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Published by Sébastien Hayez

The Line (Saul Steinberg, 2011)

Written by Sébastien Hayez, 7 years ago, 3 Comments
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The Line
Saul Steinberg

30 Pages Leporello
585 x 25.5 cm
b/w Offset
First Edition

Saul Steinberg is concidered since his apparition during the 1940’s, like one of the best cartoonist. He quickly developp an intimate worl questionning the line, the mask, and a metaphysical way of seing life. This recent reedition is published by the excellent Nieves. Order here.

The hallmark of Saul Steinberg’s art is the inked line, always drawn with a spare elegance that expresses the semiotic richness of the line itself. As it shifts meaning from one passage to the next, Steinberg’s line comments on its own transformative nature.

The Line, the original a 10-meter-long drawing with 29 panels that unfold, accordion fashion, is Steinberg’s manifesto about the conceptual possibilities of the line and the artist who gives them life. His drawing hand begins and ends the sequence, as the simple horizontal line that hand creates metamorphoses into, among other things, a water line, laundry line, railroad track, sidewalk, arithmetic division line, or table edge; near the end, the curlicues etched by the iceskater’s blade remind us of the role calligraphy plays in Steinberg’s art.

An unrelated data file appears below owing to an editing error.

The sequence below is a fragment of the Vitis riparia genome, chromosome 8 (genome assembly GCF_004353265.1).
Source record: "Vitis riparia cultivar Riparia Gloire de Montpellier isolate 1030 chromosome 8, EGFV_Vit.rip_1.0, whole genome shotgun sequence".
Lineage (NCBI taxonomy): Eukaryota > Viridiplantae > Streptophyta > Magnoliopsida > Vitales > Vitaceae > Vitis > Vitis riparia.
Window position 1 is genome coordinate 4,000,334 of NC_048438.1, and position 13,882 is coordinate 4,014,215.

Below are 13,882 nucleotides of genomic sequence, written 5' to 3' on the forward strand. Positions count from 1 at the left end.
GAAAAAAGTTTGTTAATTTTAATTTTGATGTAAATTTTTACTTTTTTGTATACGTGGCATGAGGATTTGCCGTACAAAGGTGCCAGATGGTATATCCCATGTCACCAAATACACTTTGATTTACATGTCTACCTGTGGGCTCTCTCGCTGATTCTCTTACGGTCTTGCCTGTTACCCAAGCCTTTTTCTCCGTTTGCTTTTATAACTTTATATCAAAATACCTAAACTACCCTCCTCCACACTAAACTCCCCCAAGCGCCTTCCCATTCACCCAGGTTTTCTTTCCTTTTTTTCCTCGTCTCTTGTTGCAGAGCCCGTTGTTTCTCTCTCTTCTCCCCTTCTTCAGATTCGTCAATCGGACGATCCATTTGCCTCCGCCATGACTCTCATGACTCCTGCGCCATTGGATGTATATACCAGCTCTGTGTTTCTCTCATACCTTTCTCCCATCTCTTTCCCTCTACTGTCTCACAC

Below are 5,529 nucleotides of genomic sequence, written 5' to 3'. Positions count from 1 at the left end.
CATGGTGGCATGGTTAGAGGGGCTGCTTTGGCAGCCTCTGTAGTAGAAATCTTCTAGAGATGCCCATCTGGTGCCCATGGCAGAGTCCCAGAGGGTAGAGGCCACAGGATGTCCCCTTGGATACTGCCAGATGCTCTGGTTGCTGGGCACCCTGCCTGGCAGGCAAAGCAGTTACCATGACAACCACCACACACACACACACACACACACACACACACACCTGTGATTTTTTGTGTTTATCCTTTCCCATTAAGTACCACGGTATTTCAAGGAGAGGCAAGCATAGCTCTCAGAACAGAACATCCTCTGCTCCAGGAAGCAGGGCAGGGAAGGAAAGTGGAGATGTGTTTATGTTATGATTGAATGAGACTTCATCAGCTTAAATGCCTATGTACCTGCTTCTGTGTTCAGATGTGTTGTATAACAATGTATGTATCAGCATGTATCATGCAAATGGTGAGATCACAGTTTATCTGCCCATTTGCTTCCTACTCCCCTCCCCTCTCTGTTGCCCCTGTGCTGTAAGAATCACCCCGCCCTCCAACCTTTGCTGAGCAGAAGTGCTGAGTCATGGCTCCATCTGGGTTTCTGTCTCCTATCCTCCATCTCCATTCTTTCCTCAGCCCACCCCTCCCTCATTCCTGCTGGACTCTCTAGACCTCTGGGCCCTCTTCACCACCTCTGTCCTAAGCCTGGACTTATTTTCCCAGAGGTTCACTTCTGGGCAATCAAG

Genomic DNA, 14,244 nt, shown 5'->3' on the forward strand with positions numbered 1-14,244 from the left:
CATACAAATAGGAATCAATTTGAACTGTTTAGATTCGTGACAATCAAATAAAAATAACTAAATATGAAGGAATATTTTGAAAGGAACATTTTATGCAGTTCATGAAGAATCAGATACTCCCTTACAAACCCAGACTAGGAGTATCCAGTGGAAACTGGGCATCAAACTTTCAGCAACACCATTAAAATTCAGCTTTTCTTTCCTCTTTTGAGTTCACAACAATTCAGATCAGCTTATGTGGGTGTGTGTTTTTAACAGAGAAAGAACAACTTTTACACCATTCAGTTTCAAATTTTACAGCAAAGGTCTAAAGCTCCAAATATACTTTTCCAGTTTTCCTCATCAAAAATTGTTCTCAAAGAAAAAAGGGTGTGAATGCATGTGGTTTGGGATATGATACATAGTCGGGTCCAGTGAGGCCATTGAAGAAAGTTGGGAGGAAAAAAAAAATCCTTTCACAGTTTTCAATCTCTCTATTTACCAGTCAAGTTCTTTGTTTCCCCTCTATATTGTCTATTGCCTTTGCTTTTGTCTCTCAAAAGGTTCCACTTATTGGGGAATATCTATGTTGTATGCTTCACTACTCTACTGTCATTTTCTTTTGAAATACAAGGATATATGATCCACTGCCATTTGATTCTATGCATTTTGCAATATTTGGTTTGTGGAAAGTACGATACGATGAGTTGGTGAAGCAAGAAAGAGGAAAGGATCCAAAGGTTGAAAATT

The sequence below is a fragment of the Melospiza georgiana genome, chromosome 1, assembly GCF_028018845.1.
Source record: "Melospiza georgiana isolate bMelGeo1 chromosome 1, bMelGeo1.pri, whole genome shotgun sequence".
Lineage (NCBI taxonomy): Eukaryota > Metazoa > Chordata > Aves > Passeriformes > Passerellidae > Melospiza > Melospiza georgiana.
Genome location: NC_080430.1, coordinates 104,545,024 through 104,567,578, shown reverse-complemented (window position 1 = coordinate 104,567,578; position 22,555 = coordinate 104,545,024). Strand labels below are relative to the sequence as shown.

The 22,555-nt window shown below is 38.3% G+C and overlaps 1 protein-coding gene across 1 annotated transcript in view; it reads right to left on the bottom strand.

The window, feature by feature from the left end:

The Line was designed for the Children’s Labyrinth, a spiraling, trefoil wall structure at 10th Triennial of Milan, a design and architecture fair that opened in August 1954. The drawing, photographically enlarged and incised into the wall, was one of four Steinberg conceptions used on the labyrinth.

About Sébastien Hayez

Art director, graphic designer & illustrator from Lyon, France. Admin at Co-admin of the Facebook group Archives Graphiques Curator at Writer at The Shelf, issue 2.

  1. David LauferMarch 8, 2011, 1:43 pm

    This is a great post- Steinberg is one of the true geniuses of the last century. How can we purchase this book? Thanks, David

  1. […] world than Martín Ramírez, he, too was a master draftsman. His genius lies in his use of spare lines. He was able to keep his marks down to the bare requirement. But, in his next drawing, he […]

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